Ordinarily, we’d direct you to specific episodes of The Boys that deal heavily with Starlight’s powers and origin (similar to how we gave you episode recommendations in our episodes on Star Trek’s Transporter or Doctor Who’s TARDIS). But since The Boys is so heavily serialized, and individual episodes might not make a ton of sense in a vacuum, you may as well watch the whole series. And if you haven’t watched The Boys on Amazon Prime Video yet, just what the heck are you doing reading this? Go! And THEN watch our latest episode!



    FURTHER READING



    Do you want to delve a little deeper into the facts, concepts, and stories Hakeem and Tamara referenced in today’s episode? Here are a few recommendations!



    Oh, and before we get into the scientific concepts that help generate Starlight’s powers, you might already know that The Boys TV series was based on a comic book series of the same name by Garth Ennis and Darrick Robertson. The entire series has been collected in some handy omnibus editions, and it’s just different enough from its TV counterpart that you should check it out!



    Electric Fields

    “In order to understand electric fields, there’s a related thing called electric charge. The fundamental units of electric charge are found in matter. Those are electrons, which have negative electric charge and we use that as the standard of one unit of electric charge, and the proton…which has positive electric charge that’s equal in magnitude to that of the electron which to me is a crazy coincidence because the electron is just one single thing but a proton is a composite system of quarks and gluons.”

    See also: Straight Line Motion and Rotational Motion


    Light-Matter Interaction

    “If I have a wall, the light does not pass through it. So that means that the light is actually interacting with those atoms and those molecules in that wall and the light is being absorbed, it’s not making it out the other side. But if I have a window, which is also made of matter, but it’s transparent. But why is it transparent? It’s because the matter, which is primarily the electrons, are…I’m going to use a word that isn’t really appropriate but makes sense…I’m going to personify matter…they choose not to interact.”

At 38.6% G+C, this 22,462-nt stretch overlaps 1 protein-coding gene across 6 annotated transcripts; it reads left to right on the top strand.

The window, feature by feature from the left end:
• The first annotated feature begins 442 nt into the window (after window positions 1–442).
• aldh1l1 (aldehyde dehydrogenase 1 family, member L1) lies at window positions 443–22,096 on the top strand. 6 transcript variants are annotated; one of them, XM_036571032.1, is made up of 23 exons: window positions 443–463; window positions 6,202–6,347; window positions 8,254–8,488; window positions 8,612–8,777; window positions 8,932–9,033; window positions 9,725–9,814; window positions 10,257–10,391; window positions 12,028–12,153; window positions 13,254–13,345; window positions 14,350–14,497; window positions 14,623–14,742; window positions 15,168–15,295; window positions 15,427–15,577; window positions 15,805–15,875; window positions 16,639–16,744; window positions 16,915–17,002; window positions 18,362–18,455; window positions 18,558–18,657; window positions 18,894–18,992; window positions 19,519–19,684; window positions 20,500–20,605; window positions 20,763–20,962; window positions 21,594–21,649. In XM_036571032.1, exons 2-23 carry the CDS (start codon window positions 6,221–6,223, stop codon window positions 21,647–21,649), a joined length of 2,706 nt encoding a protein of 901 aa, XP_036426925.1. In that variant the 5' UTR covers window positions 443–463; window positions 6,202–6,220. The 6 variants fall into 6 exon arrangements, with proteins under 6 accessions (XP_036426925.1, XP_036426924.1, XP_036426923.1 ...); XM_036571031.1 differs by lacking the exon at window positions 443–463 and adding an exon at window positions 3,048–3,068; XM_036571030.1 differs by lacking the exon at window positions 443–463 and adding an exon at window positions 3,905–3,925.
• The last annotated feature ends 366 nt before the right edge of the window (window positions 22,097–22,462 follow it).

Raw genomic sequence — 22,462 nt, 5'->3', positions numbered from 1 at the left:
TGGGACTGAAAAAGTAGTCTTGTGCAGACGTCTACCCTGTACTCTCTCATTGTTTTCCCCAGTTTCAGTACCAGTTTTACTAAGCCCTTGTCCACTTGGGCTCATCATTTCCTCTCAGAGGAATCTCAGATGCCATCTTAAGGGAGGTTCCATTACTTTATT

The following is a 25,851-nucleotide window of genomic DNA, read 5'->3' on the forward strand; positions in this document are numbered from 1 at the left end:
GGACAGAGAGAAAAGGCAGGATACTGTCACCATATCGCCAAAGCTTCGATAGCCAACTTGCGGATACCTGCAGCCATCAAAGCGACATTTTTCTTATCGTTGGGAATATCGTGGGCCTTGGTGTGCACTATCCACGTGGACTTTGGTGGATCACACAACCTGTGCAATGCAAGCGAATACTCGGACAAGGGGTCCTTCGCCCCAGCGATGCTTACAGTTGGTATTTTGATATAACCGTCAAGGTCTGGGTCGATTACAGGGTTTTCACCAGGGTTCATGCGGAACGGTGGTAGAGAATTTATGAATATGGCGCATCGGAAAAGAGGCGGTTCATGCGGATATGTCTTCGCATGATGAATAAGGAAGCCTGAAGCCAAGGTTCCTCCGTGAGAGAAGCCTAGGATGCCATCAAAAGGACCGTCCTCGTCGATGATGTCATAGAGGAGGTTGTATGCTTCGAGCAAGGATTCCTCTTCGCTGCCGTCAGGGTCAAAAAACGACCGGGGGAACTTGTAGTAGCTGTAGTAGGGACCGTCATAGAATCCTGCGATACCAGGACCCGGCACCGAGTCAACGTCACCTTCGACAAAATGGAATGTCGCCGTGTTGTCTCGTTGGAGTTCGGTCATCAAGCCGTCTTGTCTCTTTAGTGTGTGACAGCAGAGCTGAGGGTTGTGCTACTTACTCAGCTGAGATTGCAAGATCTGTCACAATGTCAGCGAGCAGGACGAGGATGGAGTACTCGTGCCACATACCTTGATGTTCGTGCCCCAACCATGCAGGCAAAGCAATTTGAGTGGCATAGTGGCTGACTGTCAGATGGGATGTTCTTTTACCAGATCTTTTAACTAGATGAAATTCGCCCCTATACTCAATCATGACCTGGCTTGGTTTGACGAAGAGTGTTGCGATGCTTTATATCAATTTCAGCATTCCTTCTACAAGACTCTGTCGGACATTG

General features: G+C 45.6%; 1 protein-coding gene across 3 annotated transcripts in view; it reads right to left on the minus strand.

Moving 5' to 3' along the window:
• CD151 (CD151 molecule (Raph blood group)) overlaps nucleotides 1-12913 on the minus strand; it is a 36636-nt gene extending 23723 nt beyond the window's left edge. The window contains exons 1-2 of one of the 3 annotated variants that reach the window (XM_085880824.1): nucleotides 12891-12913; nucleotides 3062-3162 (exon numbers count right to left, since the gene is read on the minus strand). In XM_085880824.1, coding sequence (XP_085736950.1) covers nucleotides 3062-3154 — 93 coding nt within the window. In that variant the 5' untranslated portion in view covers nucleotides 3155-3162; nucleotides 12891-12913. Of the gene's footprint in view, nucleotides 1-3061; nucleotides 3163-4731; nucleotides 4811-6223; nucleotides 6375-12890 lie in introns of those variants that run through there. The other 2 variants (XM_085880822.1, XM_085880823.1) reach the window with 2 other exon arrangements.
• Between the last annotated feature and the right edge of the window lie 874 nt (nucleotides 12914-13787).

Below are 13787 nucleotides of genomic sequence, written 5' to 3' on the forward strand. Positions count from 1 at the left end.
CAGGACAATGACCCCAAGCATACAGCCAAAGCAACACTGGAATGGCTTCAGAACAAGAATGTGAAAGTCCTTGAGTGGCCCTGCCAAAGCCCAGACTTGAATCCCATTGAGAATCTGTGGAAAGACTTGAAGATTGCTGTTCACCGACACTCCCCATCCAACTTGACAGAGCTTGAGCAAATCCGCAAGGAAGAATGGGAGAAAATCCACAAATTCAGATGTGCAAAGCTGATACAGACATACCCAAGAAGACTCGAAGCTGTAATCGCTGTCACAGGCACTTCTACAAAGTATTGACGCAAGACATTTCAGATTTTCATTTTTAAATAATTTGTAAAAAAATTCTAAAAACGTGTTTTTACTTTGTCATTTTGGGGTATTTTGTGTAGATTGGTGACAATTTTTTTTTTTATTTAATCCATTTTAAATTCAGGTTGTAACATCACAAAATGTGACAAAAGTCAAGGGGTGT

Ion Pumping

    “Every cell in your body has the ability to create an electric charge and just become a tiny little battery. They do this thing called ion pumping where they kick sodium and chlorine ions out of themselves. Ions have a positive

    • 48 min
    How Close Are We to a Real 3 Body Problem Headset?

    How Close Are We to a Real 3 Body Problem Headset?

    Wait…don’t we already have VR headsets? Not like the ones in Netflix’s 3 Body Problem, we don’t! We’re diving headfirst into one of the most talked about sci-fi TV hits of the year to unpack just how close to reality wearable tech like this show’s (dangerous) headset might be. Spend some time with us as we look at parallels with modern neurotechnology, and stick around to learn who Hakeem and Tamara’s favorite scientists are. And what does Copernicus have to do with all this, anyway? All this and more in the latest episode of Does it Fly? now available everywhere.



    SUGGESTED VIEWING



    We’re switching the order up this week, because, really…we’re assuming you’ve already watched 3 Body Problem on Netflix. But just in case you haven’t…get going! We’ve already spoiled chunks of it for you!



    Anyway, you’re lucky the viewing section is so light (compared to the massive amounts of homework we assigned for our Planet of the Apes episode last week) because there’s some cool reading to go along with this week’s episode…



    FURTHER READING



    Do you want to delve a little deeper into the facts, concepts, and stories Hakeem and Tamara referenced in today’s episode? Here are a few recommendations!